Darren’s mother explained. “‘Don’t want’ means he doesn’t want to talk about school.”
Did the little boy not feel proud to have started at big school? Did he experience difficulties at school? Did I make a huge mistake by bringing up the topic?
Determined to make amends, I searched for a topic the boy would want to discuss.
“Do you like to play with toys?”
Dark eyes lit up.
“Do you have a special toy?”
“Dinosaur,” Darren answered without hesitation.
“Does the dinosaur do something?”
“Dinosaur big.” Daren raised his hand and looked up at it, smiling. “Dinosaur walk.”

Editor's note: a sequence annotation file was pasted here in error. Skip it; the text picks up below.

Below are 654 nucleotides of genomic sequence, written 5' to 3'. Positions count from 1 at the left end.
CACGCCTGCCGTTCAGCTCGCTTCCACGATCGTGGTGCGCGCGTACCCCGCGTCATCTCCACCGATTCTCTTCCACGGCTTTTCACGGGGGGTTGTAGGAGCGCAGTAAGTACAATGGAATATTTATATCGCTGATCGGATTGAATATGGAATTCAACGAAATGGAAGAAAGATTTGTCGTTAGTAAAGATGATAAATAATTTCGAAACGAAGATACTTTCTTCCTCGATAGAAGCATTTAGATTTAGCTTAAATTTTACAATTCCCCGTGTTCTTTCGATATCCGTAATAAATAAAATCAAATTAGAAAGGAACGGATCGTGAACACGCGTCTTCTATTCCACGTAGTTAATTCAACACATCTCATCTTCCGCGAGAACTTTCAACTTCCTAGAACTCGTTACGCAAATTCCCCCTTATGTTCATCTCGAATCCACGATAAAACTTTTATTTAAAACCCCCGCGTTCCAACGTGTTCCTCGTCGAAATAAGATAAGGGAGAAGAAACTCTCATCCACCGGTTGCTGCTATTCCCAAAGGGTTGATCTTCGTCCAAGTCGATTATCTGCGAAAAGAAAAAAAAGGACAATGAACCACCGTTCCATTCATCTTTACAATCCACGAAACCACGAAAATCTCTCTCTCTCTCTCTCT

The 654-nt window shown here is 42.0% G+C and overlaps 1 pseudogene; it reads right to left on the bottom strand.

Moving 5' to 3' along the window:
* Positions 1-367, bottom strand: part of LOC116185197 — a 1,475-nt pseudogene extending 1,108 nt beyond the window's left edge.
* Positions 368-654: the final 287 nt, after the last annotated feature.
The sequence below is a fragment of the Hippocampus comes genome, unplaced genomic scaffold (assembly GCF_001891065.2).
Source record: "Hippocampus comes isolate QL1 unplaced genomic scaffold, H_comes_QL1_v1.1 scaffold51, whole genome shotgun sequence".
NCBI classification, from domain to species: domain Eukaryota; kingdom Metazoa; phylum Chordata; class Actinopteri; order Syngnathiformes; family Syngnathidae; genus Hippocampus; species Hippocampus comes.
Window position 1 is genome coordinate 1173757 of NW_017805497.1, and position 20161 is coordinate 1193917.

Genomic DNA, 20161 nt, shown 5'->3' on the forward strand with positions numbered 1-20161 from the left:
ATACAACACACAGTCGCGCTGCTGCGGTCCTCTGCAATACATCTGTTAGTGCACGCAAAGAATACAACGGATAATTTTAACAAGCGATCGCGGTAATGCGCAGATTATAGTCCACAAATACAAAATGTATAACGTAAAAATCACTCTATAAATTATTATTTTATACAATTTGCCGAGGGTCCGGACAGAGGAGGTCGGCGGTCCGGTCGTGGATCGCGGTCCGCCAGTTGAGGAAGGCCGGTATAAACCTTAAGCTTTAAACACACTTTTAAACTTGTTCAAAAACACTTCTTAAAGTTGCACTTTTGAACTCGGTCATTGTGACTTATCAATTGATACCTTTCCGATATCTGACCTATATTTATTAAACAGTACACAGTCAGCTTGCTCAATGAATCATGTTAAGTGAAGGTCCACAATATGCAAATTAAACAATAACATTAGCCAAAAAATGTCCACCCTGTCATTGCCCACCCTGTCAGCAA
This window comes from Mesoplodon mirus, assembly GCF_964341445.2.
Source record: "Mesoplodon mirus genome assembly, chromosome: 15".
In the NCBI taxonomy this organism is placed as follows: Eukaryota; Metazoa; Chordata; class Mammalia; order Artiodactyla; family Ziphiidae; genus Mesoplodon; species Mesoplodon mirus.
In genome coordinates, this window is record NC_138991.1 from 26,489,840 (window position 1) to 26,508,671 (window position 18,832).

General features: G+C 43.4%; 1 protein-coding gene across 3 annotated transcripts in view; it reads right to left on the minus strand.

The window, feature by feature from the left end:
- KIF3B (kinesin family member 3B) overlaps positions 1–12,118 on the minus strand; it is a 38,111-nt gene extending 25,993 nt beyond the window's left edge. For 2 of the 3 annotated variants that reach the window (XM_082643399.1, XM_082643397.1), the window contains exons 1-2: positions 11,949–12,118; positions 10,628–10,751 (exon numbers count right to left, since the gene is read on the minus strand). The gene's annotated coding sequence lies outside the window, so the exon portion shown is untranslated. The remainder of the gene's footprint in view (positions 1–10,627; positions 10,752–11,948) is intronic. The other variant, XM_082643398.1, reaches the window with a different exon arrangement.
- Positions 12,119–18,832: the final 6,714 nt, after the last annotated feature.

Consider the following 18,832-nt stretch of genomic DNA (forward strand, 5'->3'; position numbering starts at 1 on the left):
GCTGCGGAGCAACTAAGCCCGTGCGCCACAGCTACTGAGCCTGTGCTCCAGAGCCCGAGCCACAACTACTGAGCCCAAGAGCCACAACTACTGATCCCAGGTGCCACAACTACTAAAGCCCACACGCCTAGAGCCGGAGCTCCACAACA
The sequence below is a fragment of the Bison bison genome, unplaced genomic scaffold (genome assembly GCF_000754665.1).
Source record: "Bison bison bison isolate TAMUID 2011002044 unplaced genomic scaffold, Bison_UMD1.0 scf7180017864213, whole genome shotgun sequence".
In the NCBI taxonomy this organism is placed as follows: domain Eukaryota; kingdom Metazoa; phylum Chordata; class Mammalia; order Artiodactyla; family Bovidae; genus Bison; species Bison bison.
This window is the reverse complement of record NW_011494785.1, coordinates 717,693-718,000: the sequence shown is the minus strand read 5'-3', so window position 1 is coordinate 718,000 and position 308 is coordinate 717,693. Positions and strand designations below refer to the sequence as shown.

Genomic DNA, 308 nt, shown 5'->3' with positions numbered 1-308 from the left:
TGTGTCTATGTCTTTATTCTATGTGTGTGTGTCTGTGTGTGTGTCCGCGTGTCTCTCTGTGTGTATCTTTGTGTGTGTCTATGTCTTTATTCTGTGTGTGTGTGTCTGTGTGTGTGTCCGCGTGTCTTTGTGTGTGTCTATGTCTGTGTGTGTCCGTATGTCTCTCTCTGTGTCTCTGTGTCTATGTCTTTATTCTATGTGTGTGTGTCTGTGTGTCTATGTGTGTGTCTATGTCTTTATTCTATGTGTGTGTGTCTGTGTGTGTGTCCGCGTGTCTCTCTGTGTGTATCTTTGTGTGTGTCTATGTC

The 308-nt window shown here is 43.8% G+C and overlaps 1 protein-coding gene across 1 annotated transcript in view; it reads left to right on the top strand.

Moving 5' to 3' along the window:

“Does the dinosaur talk?”
“Darren didn’t like the talking,” Darren’s mother explained, “so we turned it off.”
Disconcerted, I wondered what sort of child wouldn’t like a talking toy. “Do your friends like the dinosaur?”
Darren’s mother shook her head. Did he not want to talk about his friends or did he not have any? Dressed in my psychologist’s hat, I began to suspect the latter. Dreading another ‘Don’t want,’ however, I preferred not to ask. Disparate thoughts led me to the common denominator. Difference. Difference caused unusual likes and dislikes. Difference caused other children to spurn him. Difference caused problems at school leading to unhappiness.
Donning my little girl’s hat, I warmed to this child.